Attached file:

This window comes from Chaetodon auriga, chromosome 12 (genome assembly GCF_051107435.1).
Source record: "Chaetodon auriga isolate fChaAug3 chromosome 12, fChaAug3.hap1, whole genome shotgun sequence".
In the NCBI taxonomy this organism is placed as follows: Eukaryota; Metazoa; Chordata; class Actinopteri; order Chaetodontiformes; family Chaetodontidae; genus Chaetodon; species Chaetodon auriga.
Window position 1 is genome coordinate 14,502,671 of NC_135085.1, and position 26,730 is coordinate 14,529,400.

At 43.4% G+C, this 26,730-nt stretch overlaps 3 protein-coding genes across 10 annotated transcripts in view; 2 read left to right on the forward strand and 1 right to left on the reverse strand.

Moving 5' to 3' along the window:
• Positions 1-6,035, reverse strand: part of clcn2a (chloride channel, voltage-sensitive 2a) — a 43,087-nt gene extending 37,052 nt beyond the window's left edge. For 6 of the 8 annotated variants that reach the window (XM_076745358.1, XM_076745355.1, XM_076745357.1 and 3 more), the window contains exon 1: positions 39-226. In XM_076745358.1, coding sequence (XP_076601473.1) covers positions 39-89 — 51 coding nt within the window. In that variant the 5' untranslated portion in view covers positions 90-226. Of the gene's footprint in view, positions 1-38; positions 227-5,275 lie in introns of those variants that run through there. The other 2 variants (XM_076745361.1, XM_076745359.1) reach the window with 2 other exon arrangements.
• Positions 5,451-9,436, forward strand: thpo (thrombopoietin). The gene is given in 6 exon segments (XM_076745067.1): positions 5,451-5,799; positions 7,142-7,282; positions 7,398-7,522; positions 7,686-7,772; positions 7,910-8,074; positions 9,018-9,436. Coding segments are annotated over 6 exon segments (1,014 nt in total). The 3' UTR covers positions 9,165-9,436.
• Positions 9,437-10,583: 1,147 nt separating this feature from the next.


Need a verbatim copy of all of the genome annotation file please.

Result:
This window comes from Chaetodon auriga, chromosome 12 (genome assembly GCF_051107435.1).
Source record: "Chaetodon auriga isolate fChaAug3 chromosome 12, fChaAug3.hap1, whole genome shotgun sequence".
In the NCBI taxonomy this organism is placed as follows: Eukaryota; Metazoa; Chordata; class Actinopteri; order Chaetodontiformes; family Chaetodontidae; genus Chaetodon; species Chaetodon auriga.
Window position 1 is genome coordinate 14,502,671 of NC_135085.1, and position 26,730 is coordinate 14,529,400.

At 43.4% G+C, this 26,730-nt stretch overlaps 3 protein-coding genes across 10 annotated transcripts in view; 2 read left to right on the forward strand and 1 right to left on the reverse strand.

Moving 5' to 3' along the window:
• Positions 1-6,035, reverse strand: part of clcn2a (chloride channel, voltage-sensitive 2a) — a 43,087-nt gene extending 37,052 nt beyond the window's left edge. For 6 of the 8 annotated variants that reach the window (XM_076745358.1, XM_076745355.1, XM_076745357.1 and 3 more), the window contains exon 1: positions 39-226. In XM_076745358.1, coding sequence (XP_076601473.1) covers positions 39-89 — 51 coding nt within the window. In that variant the 5' untranslated portion in view covers positions 90-226. Of the gene's footprint in view, positions 1-38; positions 227-5,275 lie in introns of those variants that run through there. The other 2 variants (XM_076745361.1, XM_076745359.1) reach the window with 2 other exon arrangements.
• Positions 5,451-9,436, forward strand: thpo (thrombopoietin). The gene is given in 6 exon segments (XM_076745067.1): positions 5,451-5,799; positions 7,142-7,282; positions 7,398-7,522; positions 7,686-7,772; positions 7,910-8,074; positions 9,018-9,436. Coding segments are annotated over 6 exon segments (1,014 nt in total). The 3' UTR covers positions 9,165-9,436.
• Positions 9,437-10,583: 1,147 nt separating this feature from the next.